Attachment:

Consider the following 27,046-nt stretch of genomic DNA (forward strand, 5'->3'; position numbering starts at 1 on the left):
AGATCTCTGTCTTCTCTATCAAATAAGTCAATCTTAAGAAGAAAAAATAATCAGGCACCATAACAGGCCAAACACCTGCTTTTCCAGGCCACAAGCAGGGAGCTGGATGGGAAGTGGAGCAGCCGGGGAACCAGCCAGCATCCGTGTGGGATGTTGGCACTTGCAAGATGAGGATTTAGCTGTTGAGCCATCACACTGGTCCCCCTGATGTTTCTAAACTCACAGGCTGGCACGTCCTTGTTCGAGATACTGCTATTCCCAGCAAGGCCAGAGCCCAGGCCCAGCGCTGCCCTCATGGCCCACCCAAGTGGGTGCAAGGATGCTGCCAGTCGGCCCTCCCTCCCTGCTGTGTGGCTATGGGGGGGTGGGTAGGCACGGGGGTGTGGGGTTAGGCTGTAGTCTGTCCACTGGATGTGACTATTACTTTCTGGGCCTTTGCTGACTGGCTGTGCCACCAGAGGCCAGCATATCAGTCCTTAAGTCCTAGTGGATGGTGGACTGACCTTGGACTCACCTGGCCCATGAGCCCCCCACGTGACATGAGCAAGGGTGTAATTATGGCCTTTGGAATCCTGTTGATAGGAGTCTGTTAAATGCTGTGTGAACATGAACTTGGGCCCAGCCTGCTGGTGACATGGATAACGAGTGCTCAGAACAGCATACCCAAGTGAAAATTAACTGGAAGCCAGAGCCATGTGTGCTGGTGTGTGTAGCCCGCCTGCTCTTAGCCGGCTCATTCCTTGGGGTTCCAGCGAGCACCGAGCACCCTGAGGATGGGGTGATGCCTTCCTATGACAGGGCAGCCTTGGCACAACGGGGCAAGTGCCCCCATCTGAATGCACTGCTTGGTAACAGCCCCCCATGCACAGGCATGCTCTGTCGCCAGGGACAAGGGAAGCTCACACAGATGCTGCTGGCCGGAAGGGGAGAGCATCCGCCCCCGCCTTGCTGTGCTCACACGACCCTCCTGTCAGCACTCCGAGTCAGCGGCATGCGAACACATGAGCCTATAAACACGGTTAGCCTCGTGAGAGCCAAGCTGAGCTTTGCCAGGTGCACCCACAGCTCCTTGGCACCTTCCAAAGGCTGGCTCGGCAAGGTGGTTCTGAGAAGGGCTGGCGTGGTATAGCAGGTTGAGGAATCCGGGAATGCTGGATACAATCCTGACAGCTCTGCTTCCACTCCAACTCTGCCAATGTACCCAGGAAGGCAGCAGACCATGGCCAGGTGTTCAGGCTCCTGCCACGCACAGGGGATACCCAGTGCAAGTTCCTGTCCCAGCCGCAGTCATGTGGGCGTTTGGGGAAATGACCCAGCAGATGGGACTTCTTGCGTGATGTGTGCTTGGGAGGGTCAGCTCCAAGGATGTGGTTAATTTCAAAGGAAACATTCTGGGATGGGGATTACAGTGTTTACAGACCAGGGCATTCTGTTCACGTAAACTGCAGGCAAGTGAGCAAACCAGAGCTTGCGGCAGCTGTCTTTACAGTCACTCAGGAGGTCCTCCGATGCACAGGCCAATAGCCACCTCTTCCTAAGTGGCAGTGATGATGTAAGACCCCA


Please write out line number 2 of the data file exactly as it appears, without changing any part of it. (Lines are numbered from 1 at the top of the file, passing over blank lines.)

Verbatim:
AGATCTCTGTCTTCTCTATCAAATAAGTCAATCTTAAGAAGAAAAAATAATCAGGCACCATAACAGGCCAAACACCTGCTTTTCCAGGCCACAAGCAGGGAGCTGGATGGGAAGTGGAGCAGCCGGGGAACCAGCCAGCATCCGTGTGGGATGTTGGCACTTGCAAGATGAGGATTTAGCTGTTGAGCCATCACACTGGTCCCCCTGATGTTTCTAAACTCACAGGCTGGCACGTCCTTGTTCGAGATACTGCTATTCCCAGCAAGGCCAGAGCCCAGGCCCAGCGCTGCCCTCATGGCCCACCCAAGTGGGTGCAAGGATGCTGCCAGTCGGCCCTCCCTCCCTGCTGTGTGGCTATGGGGGGGTGGGTAGGCACGGGGGTGTGGGGTTAGGCTGTAGTCTGTCCACTGGATGTGACTATTACTTTCTGGGCCTTTGCTGACTGGCTGTGCCACCAGAGGCCAGCATATCAGTCCTTAAGTCCTAGTGGATGGTGGACTGACCTTGGACTCACCTGGCCCATGAGCCCCCCACGTGACATGAGCAAGGGTGTAATTATGGCCTTTGGAATCCTGTTGATAGGAGTCTGTTAAATGCTGTGTGAACATGAACTTGGGCCCAGCCTGCTGGTGACATGGATAACGAGTGCTCAGAACAGCATACCCAAGTGAAAATTAACTGGAAGCCAGAGCCATGTGTGCTGGTGTGTGTAGCCCGCCTGCTCTTAGCCGGCTCATTCCTTGGGGTTCCAGCGAGCACCGAGCACCCTGAGGATGGGGTGATGCCTTCCTATGACAGGGCAGCCTTGGCACAACGGGGCAAGTGCCCCCATCTGAATGCACTGCTTGGTAACAGCCCCCCATGCACAGGCATGCTCTGTCGCCAGGGACAAGGGAAGCTCACACAGATGCTGCTGGCCGGAAGGGGAGAGCATCCGCCCCCGCCTTGCTGTGCTCACACGACCCTCCTGTCAGCACTCCGAGTCAGCGGCATGCGAACACATGAGCCTATAAACACGGTTAGCCTCGTGAGAGCCAAGCTGAGCTTTGCCAGGTGCACCCACAGCTCCTTGGCACCTTCCAAAGGCTGGCTCGGCAAGGTGGTTCTGAGAAGGGCTGGCGTGGTATAGCAGGTTGAGGAATCCGGGAATGCTGGATACAATCCTGACAGCTCTGCTTCCACTCCAACTCTGCCAATGTACCCAGGAAGGCAGCAGACCATGGCCAGGTGTTCAGGCTCCTGCCACGCACAGGGGATACCCAGTGCAAGTTCCTGTCCCAGCCGCAGTCATGTGGGCGTTTGGGGAAATGACCCAGCAGATGGGACTTCTTGCGTGATGTGTGCTTGGGAGGGTCAGCTCCAAGGATGTGGTTAATTTCAAAGGAAACATTCTGGGATGGGGATTACAGTGTTTACAGACCAGGGCATTCTGTTCACGTAAACTGCAGGCAAGTGAGCAAACCAGAGCTTGCGGCAGCTGTCTTTACAGTCACTCAGGAGGTCCTCCGATGCACAGGCCAATAGCCACCTCTTCCTAAGTGGCAGTGATGATGTAAGACCCCA